Borough Hall

An important example of a 1930s municipal building in the Dudok-inspired style and believed by architectural historian Pevsner to be "the only town hall of any London borough to represent the style of our time adequately”.

A view from the balcony to the stage at Borough Hall.
The Borough Hall, Royal Hill, SE10 8RE
Risk Rating
5 (Community Rating: 3, Star Value: 1, Risk Factor: 1)
Culpin and Son
Date of Construction
Grade II
793 (original capacity); second space - 250


The Borough Hall was built as part of the former Greenwich Town Hall and is considered one of the most sophisticated and complete town hall complexes in London.

The complex opened in 1939 to great acclaim. It consisted of two main blocks, the Town Hall (now known as Meridian House) that contained administrative offices and the council chamber, and the Borough Hall, with its two public assembly halls for entertainment and social activities.

The design of the building is inspired by the architecture of Dutch modernist architect WM Dudok, in particular his Hilversum Town Hall. It is an asymmetrical composition of stacked volumes with clear lines and a clearly definable horizontal emphasis. The main elevations are faced with orange hand-made bricks, laid in a special bond to create a decorative striped pattern.

The building proved a popular and fashionable venue when opened and hosted celebrity performers of the day staging both concerts and plays.

After the boroughs of Greenwich and Woolwich merged in 1965 the administrative headquarters moved and the Town Hall section of the complex was sold to a private owner and completely refurbished at the loss of majority of the original interior. The Borough Hall remained in council ownership and continued in popularity as a main entertainment venue hosting a variety of live performance including music, theatre and dance. In 1993 the building was let to Greenwich Dance Agency who continued to operate from the building until 2018.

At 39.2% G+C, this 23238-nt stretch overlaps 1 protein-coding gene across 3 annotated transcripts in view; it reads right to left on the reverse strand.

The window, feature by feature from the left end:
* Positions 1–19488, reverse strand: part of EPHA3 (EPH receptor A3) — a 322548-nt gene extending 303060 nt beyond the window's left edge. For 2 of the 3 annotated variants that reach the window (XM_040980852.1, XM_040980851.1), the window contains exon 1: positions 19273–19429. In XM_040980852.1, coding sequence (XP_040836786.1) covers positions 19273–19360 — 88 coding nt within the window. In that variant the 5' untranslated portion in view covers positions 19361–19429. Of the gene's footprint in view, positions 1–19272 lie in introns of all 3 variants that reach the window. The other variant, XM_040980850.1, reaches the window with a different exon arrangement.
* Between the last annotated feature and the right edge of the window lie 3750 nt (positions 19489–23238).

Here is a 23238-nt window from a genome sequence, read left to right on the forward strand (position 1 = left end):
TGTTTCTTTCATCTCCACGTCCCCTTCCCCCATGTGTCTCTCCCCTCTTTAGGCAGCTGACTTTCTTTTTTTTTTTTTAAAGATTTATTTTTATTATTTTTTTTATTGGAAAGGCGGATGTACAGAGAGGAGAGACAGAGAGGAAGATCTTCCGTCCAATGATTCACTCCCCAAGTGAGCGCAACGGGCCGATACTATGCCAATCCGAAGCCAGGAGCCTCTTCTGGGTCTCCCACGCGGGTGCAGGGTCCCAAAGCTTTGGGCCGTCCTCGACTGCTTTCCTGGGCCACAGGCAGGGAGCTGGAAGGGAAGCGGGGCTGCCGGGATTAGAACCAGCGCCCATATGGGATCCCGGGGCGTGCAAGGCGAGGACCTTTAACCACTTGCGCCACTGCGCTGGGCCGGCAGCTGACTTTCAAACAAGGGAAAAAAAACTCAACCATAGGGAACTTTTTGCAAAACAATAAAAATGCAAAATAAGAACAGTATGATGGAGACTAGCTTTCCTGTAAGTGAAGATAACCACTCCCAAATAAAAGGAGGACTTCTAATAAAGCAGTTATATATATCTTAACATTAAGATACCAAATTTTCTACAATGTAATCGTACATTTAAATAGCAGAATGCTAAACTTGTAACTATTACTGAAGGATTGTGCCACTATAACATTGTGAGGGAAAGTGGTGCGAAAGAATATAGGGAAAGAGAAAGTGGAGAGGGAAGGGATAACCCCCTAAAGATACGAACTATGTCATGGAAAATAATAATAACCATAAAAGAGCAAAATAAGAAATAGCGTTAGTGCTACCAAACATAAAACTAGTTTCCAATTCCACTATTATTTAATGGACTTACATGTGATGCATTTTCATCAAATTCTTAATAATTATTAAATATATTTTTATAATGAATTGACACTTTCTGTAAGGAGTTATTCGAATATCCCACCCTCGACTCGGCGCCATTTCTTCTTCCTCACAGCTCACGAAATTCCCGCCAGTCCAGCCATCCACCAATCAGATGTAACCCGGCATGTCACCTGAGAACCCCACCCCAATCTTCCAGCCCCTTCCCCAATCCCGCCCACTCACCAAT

This continued use for entertainment purposes has helped preserve the interior of The Borough Hall. Internally it retains its original plan form in its entirety and is almost completely intact in terms of fixtures and fittings including the marble lined stair and the original timber wall panelling to both halls. Original light fittings, doors, handrails, terrazzo floors and heating equipment all still remain. This high degree of intactness within the building as a whole is increasingly rare and adds to the building’s overall architectural and historical importance and interest.

Both buildings were listed Grade II as an ensemble in 1990. The site lies within the West Greenwich Conservation Area, and the Maritime Greenwich World Heritage Site.

Why is this theatre at risk?

The Borough Hall is new to the Theatres at Risk Register in 2022.

The building requires significant investment in order to modernise and bring it up to the standards expected by both current audiences and performers. There are also concerns surrounding the level of general maintenance.

There have been various plans for the building over the last eight years. In 2014 plans were submitted for a proposal to modernise the building, retaining it for live performance use but in a scheme that would have seen the loss of some of the important interiors and included controversial extensions to the exterior. The plans did not proceed.

More recently the council and producer and regional venue operator Selladoor commenced negotiations to reopen the theatre as a 640-seat venue hosting performances for transfer to the West End. Sadly, talks collapsed in 2020. The council now plans to sell the building and it is feared that it could be lost to more lucrative commercial development.

The adjacent Meridian House, which is in separate ownership, is proposed for conversion to residential use. If this proceeds, it could cause future operational issues for the theatre.

Although both buildings are now in separate ownership and use, given their united composition and that they were designed as one complete complex, there is real risk that development of either (if not sensitively carried out) will harm the overall significance of the whole.

Theatre potential

The Borough Hall functioned as a place of entertainment for the local community until Greenwich Dance Agency moved out in 2018. As proven by Selladoor’s interest, with the correct investment the theatre has the potential to return to live theatre use and provide Greenwich with a modern performing arts venue that would be a great asset to the local community.

Current situation

Theatres Trust has had various discussions with the council over the years highlighting the importance of The Borough Hall and the opportunity and potential for the building to return to live performance use. We have raised concerns regarding the market sale of the building and requested that the council ensures the future viability of the building for its original use as a performance venue is considered before consideration for non-cultural uses.

We have been strident in our opinion that we do not consider the collapse of negotiations with one theatre operator to disprove viability.

We will continue to champion the future of this historically important theatre with the aim for it to be returned to theatre use and to ensure that any refurbishment or redevelopment of the building is carried out sympathetically and is sensitive to the social, architectural and historic importance of this fine building.

Main image, the interior of Borough Hall by Ian Grundy.